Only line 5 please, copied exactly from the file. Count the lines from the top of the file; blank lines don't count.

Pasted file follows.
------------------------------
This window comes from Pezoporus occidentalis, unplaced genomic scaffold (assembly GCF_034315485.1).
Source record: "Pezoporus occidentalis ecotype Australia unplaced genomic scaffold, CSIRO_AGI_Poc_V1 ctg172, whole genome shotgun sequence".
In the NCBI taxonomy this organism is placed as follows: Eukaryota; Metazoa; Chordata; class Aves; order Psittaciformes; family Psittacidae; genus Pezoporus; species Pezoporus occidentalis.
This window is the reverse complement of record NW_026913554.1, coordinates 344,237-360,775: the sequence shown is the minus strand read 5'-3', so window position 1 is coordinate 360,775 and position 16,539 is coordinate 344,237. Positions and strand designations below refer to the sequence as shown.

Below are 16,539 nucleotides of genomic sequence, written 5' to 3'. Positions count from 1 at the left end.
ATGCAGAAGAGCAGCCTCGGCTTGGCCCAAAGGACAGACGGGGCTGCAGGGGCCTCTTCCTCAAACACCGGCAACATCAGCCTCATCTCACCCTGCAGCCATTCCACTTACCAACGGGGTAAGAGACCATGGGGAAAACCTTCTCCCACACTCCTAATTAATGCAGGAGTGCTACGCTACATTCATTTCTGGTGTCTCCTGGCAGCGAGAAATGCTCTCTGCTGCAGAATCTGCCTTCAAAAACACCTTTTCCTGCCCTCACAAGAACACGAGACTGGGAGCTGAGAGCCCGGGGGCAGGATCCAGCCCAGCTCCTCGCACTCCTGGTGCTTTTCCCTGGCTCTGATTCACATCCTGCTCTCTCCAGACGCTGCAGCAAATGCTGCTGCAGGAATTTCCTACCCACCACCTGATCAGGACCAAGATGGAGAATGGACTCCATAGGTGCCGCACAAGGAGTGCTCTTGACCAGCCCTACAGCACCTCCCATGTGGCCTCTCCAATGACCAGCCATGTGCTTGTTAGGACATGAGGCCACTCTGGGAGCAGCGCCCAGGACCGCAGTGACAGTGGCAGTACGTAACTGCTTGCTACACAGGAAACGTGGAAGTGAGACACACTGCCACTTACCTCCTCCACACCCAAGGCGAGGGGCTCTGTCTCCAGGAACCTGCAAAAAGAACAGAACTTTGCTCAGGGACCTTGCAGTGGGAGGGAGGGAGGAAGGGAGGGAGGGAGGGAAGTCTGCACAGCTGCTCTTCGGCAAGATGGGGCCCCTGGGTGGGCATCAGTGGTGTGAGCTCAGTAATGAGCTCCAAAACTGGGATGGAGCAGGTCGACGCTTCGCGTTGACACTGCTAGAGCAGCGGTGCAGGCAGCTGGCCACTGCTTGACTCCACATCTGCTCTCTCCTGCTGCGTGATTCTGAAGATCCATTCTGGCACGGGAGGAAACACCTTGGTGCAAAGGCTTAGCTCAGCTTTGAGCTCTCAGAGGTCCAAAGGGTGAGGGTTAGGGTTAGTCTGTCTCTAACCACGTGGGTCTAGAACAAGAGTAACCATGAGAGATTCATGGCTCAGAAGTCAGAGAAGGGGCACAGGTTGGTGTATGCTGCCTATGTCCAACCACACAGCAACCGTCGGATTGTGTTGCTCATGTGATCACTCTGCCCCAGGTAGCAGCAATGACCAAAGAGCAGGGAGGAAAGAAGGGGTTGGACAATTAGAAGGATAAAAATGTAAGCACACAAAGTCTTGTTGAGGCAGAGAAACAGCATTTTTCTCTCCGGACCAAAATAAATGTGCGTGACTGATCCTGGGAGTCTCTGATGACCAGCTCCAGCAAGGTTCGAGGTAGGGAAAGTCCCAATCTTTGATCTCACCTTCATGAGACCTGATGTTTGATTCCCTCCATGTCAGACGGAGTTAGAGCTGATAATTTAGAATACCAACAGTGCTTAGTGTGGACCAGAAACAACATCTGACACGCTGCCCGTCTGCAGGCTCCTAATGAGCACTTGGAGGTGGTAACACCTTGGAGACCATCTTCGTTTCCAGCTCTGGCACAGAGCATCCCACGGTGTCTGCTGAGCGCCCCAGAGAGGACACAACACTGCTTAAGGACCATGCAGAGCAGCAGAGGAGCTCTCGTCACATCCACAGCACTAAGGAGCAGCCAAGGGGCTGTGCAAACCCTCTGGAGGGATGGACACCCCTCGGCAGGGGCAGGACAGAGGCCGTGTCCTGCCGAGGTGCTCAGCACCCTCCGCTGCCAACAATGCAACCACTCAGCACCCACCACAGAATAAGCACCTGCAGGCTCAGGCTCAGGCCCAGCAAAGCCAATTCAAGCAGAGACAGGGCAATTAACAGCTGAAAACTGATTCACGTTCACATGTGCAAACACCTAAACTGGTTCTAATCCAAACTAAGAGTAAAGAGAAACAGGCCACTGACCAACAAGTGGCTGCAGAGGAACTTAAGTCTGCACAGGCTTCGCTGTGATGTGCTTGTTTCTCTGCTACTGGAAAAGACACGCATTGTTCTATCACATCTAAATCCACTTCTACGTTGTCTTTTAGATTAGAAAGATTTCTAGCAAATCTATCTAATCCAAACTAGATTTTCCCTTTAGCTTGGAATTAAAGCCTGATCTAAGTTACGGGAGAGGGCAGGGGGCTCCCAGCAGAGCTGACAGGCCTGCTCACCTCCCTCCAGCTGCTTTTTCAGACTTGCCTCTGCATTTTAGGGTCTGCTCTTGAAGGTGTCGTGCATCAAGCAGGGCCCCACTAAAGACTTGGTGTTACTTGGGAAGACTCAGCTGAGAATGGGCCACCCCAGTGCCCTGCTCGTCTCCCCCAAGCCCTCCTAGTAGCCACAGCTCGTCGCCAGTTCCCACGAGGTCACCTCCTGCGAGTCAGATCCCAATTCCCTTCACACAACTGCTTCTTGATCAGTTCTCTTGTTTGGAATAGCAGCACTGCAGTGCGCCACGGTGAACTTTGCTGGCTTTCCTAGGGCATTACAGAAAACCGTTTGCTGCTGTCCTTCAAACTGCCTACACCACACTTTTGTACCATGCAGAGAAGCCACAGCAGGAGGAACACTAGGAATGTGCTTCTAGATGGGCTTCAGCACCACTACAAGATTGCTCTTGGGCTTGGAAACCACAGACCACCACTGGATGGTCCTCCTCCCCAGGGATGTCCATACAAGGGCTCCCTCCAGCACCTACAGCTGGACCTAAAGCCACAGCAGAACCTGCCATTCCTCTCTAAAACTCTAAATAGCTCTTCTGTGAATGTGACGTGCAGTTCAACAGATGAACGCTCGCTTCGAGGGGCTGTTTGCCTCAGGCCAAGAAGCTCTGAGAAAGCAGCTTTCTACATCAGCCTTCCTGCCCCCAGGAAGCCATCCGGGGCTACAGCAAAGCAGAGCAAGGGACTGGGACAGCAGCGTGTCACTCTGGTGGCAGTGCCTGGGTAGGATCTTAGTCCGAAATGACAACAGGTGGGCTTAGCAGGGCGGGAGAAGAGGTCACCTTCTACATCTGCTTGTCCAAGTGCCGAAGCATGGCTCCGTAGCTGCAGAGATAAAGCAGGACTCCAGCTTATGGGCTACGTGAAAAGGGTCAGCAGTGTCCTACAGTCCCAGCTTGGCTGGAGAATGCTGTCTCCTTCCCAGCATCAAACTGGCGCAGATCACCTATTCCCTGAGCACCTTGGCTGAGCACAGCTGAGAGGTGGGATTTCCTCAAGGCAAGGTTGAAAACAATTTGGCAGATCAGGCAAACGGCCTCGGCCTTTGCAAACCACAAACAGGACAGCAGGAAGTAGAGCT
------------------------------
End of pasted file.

Below are 16,539 nucleotides of genomic sequence, written 5' to 3'. Positions count from 1 at the left end.